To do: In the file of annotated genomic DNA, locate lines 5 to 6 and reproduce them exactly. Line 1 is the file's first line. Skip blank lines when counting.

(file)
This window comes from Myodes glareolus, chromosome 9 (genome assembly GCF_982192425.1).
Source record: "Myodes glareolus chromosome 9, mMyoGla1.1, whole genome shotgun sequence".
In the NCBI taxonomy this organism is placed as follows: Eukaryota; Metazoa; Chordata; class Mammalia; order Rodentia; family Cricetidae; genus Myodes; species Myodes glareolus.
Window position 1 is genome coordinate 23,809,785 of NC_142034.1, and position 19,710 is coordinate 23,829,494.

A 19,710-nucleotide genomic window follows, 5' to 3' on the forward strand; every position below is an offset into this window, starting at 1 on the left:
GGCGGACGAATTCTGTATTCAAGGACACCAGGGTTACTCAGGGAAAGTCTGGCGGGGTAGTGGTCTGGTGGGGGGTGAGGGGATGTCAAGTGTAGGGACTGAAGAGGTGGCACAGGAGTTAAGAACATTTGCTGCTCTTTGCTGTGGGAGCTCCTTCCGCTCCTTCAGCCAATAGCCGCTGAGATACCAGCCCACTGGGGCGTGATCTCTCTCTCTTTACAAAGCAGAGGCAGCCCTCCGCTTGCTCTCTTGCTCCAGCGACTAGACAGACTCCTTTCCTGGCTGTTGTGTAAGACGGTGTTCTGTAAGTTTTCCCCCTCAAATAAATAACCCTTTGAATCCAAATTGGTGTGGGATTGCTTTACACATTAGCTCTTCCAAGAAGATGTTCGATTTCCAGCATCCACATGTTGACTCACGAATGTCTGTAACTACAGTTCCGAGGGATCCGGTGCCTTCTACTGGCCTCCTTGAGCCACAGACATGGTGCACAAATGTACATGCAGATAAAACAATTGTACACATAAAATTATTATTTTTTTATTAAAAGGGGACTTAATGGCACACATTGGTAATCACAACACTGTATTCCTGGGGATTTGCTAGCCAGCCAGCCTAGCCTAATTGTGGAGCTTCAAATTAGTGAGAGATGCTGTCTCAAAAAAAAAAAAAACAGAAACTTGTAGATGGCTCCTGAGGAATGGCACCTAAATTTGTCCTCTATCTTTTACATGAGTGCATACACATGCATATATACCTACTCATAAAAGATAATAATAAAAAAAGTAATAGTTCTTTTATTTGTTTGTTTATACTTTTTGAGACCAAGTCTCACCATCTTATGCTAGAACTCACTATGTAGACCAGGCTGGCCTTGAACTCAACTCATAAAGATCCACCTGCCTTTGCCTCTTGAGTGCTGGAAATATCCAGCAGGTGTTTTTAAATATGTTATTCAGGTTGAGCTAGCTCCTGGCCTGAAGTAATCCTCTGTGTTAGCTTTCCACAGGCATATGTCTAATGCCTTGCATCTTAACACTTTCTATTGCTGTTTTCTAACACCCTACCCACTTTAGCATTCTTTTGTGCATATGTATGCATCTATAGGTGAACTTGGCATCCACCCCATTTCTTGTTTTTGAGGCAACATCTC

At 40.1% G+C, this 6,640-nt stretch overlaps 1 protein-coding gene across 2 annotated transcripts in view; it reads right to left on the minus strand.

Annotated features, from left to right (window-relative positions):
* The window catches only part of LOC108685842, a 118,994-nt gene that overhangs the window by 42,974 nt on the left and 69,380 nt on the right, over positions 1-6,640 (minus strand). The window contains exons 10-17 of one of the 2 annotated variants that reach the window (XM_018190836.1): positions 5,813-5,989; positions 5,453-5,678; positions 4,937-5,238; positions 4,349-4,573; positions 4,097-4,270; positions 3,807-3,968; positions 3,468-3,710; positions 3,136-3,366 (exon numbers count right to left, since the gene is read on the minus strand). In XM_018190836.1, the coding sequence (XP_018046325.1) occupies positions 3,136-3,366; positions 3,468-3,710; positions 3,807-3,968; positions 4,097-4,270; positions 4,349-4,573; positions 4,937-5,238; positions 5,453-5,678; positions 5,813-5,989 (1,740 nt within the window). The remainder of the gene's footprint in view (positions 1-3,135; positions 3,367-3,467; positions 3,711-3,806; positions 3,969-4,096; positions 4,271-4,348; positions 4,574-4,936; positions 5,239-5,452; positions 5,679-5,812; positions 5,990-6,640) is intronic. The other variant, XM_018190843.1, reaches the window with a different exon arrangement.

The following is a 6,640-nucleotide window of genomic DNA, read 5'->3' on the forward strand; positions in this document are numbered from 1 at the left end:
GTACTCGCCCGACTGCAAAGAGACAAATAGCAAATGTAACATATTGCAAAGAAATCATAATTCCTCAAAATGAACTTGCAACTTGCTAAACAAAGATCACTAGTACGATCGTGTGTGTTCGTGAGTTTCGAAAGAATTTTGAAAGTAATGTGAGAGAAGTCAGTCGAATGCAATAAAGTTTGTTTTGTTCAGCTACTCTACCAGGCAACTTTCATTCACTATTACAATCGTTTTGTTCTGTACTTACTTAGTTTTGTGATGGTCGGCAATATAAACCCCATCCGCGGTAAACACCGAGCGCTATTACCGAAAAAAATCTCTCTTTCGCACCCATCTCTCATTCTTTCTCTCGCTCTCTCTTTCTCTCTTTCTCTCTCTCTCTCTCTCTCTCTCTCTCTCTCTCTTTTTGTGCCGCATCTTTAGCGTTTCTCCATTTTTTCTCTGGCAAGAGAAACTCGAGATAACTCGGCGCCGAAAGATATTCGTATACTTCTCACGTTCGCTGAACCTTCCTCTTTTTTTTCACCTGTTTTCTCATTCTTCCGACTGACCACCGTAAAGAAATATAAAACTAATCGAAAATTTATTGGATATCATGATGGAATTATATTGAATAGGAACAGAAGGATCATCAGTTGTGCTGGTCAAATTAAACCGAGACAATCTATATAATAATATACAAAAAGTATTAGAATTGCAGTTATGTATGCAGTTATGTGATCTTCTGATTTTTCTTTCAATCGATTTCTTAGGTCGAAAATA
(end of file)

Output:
A 19,710-nucleotide genomic window follows, 5' to 3' on the forward strand; every position below is an offset into this window, starting at 1 on the left:
GGCGGACGAATTCTGTATTCAAGGACACCAGGGTTACTCAGGGAAAGTCTGGCGGGGTAGTGGTCTGGTGGGGGGTGAGGGGATGTCAAGTGTAGGGACTGAAGAGGTGGCACAGGAGTTAAGAACATTTGCTGCTCTTTGCTGTGGGAGCTCCTTCCGCTCCTTCAGCCAATAGCCGCTGAGATACCAGCCCACTGGGGCGTGATCTCTCTCTCTTTACAAAGCAGAGGCAGCCCTCCGCTTGCTCTCTTGCTCCAGCGACTAGACAGACTCCTTTCCTGGCTGTTGTGTAAGACGGTGTTCTGTAAGTTTTCCCCCTCAAATAAATAACCCTTTGAATCCAAATTGGTGTGGGATTGCTTTACACATTAGCTCTTCCAAGAAGATGTTCGATTTCCAGCATCCACATGTTGACTCACGAATGTCTGTAACTACAGTTCCGAGGGATCCGGTGCCTTCTACTGGCCTCCTTGAGCCACAGACATGGTGCACAAATGTACATGCAGATAAAACAATTGTACACATAAAATTATTATTTTTTTATTAAAAGGGGACTTAATGGCACACATTGGTAATCACAACACTGTATTCCTGGGGATTTGCTAGCCAGCCAGCCTAGCCTAATTGTGGAGCTTCAAATTAGTGAGAGATGCTGTCTCAAAAAAAAAAAAAACAGAAACTTGTAGATGGCTCCTGAGGAATGGCACCTAAATTTGTCCTCTATCTTTTACATGAGTGCATACACATGCATATATACCTACTCATAAAAGATAATAATAAAAAAAGTAATAGTTCTTTTATTTGTTTGTTTATACTTTTTGAGACCAAGTCTCACCATCTTATGCTAGAACTCACTATGTAGACCAGGCTGGCCTTGAACTCAACTCATAAAGATCCACCTGCCTTTGCCTCTTGAGTGCTGGAAATATCCAGCAGGTGTTTTTAAATATGTTATTCAGGTTGAGCTAGCTCCTGGCCTGAAGTAATCCTCTGTGTTAGCTTTCCACAGGCATATGTCTAATGCCTTGCATCTTAACACTTTCTATTGCTGTTTTCTAACACCCTACCCACTTTAGCATTCTTTTGTGCATATGTATGCATCTATAGGTGAACTTGGCATCCACCCCATTTCTTGTTTTTGAGGCAACATCTC